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History of Newport and the Mansions
Founded in 1639, Newport was an important port city, a center of the slave trade, a fashionable resort and the summer home of the Gilded Age rich.
What was the Gilded Age?
The Gilded Age was a period of unprecedented change in America. Fortunes were spent on luxuries such as the lavish "summer cottages" of Newport.
Deep Dive into the Show
Learn about the people, places and events depicted in Julian Fellowes' popular historical drama series.
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Wind Farm Federal Appeal: FAQs
The Preservation Society of Newport County is appealing federal agency approval of two massive wind farms off the Rhode Island coast.
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☞ The Elms Kitchen again is shown as the Russells’ kitchen.
☞ The Breakers Music Room again appears as the Russells’ ballroom on two occasions. Mrs. Russell plans to have a band playing in the alcove, which is the reason for the room’s design.
☞ Oscar van Rhijn to Marian Brook: “We are taking the ferry and train to Newport.” He should have said, “the train and ferry to Newport.” Newport is on an island. Even though there was railway expansion onto the island via bridge in the 1860s, that was on the north end of the island and the railway was largely for transportation of goods. People, especially from New York, made their way here by ship, the most popular being The Fall River Line.The front façade of Rosecliff appears as the exterior of Mrs. Chamberlain’s house in New York. In contrast to Rosecliff’s real setting, with an expansive front lawn and plenty of space between it and its neighbors, “The Gilded Age” uses CGI (computer generated imagery) technology to make the house abut a city street with a brownstone building right next to it.
☞ Agnes van Rhijn: “Why does everyone have to go to Newport now? What’s wrong with Saratoga Springs? It was very fashionable when I was a bride.” Newport has supplanted Saratoga Springs, N.Y., as a resort for the wealthy.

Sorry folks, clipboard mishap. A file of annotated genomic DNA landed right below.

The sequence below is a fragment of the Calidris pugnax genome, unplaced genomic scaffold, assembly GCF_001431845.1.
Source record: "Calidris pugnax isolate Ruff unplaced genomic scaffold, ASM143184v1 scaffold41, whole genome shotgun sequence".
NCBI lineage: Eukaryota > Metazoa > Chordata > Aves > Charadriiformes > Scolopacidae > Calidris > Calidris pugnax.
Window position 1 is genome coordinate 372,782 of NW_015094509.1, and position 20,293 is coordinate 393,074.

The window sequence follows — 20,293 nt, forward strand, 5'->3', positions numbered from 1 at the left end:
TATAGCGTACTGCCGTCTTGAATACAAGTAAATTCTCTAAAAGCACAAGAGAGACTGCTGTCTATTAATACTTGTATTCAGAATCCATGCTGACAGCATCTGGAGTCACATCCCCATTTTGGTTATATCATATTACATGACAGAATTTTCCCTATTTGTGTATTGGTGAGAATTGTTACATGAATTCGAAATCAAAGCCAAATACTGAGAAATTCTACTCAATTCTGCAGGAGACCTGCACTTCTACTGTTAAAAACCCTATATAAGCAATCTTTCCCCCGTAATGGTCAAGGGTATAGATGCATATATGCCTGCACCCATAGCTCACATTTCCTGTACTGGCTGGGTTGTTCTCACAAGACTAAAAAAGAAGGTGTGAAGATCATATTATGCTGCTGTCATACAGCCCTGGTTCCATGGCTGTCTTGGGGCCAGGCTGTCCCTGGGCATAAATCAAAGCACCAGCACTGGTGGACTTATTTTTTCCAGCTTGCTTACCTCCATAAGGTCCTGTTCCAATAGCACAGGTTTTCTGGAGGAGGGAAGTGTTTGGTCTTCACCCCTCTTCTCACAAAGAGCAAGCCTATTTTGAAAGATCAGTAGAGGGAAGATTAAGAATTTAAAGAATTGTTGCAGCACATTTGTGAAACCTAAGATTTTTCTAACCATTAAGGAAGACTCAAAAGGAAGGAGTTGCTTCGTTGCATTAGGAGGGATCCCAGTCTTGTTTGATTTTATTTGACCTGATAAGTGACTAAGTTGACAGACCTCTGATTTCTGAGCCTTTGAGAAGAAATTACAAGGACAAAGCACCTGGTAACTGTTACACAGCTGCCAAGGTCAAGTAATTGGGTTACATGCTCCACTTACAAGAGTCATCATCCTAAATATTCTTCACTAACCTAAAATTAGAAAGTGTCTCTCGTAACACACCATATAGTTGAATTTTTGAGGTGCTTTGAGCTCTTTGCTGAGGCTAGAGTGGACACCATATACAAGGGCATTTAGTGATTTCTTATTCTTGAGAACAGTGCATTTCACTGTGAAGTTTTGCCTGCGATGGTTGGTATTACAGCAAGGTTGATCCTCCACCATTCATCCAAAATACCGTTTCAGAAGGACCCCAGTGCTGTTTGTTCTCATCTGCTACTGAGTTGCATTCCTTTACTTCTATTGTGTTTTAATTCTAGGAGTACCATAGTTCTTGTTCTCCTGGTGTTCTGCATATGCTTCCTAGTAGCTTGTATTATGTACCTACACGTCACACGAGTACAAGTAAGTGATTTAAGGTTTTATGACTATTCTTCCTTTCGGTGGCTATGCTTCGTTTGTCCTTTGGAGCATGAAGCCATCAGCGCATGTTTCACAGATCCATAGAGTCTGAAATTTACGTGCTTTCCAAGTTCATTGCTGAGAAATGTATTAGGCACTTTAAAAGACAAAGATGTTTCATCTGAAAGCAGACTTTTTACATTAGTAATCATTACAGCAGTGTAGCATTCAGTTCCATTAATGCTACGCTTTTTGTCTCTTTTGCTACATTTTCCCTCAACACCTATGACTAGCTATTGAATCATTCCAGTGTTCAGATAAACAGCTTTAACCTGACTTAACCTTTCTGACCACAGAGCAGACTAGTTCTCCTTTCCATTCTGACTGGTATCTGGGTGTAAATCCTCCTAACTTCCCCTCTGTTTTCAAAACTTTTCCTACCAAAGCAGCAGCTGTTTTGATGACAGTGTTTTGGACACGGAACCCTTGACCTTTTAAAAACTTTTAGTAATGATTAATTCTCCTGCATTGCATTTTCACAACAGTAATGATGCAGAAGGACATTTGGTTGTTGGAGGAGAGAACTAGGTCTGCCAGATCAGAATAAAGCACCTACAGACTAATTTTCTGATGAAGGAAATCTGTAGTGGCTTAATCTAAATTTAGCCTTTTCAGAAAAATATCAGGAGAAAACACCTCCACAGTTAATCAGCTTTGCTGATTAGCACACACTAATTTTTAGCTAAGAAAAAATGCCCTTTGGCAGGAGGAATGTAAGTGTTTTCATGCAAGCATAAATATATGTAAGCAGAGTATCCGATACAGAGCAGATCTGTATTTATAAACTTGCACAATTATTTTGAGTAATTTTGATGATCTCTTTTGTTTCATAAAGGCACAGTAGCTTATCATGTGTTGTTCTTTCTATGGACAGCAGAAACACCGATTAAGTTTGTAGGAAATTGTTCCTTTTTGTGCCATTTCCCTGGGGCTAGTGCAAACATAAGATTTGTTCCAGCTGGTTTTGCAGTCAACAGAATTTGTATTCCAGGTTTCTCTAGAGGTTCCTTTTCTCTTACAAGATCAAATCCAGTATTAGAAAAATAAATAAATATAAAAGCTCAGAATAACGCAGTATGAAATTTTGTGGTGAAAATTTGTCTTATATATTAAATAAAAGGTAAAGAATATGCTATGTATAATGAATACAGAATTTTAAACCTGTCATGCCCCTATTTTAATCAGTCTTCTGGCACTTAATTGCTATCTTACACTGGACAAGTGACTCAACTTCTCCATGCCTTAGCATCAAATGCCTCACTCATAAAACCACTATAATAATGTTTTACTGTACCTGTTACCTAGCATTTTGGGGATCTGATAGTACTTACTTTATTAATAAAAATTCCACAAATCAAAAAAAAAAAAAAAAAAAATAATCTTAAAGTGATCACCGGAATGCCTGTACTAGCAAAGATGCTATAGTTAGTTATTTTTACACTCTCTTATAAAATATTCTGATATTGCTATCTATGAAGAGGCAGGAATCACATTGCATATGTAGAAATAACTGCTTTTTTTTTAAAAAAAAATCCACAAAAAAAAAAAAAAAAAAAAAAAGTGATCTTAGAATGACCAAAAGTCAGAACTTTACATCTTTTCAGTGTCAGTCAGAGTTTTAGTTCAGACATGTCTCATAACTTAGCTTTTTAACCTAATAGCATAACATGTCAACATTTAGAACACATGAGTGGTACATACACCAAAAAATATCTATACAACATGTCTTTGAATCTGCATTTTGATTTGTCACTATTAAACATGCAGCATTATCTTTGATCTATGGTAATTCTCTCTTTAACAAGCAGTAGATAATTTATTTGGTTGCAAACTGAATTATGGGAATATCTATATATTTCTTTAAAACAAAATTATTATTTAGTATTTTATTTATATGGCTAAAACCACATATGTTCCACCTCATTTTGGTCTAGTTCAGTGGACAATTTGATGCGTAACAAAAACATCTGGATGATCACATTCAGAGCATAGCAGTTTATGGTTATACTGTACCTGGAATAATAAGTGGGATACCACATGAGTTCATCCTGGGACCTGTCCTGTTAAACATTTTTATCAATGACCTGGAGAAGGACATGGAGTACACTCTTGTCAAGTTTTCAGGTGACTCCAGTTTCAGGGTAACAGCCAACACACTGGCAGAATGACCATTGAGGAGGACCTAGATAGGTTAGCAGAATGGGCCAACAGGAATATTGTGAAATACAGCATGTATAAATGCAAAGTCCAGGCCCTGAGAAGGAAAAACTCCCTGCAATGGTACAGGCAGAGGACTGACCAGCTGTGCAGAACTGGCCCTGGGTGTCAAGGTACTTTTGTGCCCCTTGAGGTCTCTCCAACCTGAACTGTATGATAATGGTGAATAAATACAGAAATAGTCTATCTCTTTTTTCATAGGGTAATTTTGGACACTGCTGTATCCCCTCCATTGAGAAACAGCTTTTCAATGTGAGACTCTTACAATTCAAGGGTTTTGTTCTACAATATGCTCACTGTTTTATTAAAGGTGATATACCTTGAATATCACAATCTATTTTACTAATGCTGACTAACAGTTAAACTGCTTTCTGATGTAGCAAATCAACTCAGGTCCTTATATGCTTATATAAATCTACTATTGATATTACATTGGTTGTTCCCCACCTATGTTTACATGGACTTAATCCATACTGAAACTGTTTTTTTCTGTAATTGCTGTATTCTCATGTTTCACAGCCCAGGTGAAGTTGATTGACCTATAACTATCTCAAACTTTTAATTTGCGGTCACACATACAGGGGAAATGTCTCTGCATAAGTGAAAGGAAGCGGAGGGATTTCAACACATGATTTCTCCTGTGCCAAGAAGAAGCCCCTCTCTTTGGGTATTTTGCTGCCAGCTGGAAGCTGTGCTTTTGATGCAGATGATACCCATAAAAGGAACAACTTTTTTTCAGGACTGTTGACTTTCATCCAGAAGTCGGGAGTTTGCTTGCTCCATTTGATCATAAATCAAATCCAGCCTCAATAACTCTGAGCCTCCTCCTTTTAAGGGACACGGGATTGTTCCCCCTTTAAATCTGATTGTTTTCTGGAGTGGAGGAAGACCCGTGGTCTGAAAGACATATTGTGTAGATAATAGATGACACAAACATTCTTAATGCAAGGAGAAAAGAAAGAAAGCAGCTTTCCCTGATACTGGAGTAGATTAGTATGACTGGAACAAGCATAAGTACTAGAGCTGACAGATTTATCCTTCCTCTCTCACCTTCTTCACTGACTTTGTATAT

☞ Beechwood, Mrs. Astor’s house in Newport, was originally built by Calvert Vaux and Andrew Jackson Downing (landscape), two of the great architects of the mid-19th century, and completed around 1853 for Daniel Parish. It was bought by the Astors in 1881 and heavily renovated with the help of Richard Morris Hunt, who designed Marble House and The Breakers.
☞ The Newport home of Ward McAllister is far too grand. He rented small cottages in Newport and owned a farm in Middletown, Bayside Farm. The home shown as his is the real-life Wrentham House in Newport, also known as Indian Springs. It was built between 1887-1892, about a decade after the show’s setting of 1882. Richard Morris Hunt was the architect, Frederick Law Olmsted the landscape designer.
☞ To “keep up” with society, in addition to their farm in Middletown, the McAllisters rented cottages in Newport on Ruggles Avenue, Coggeshall Avenue and the Lyman Cottage on Leroy Avenue.
☞ The Newport Casino was a relatively new club at this time, built between 1879 and 1881 by McKim, Mead and White for James Gordon Bennett Jr., who reportedly started the private club as a rebellious act following his expulsion from The Reading Room, once considered America’s most exclusive gentleman’s club.
☞ John Adams mentions staying with the Wetmores, whose Newport home was Chateau-sur-Mer. In the early 1880s, George Peabody Wetmore and Edith Keteltas Wetmore were in their 30s with four young children: Edith, Maude, William and Rogers.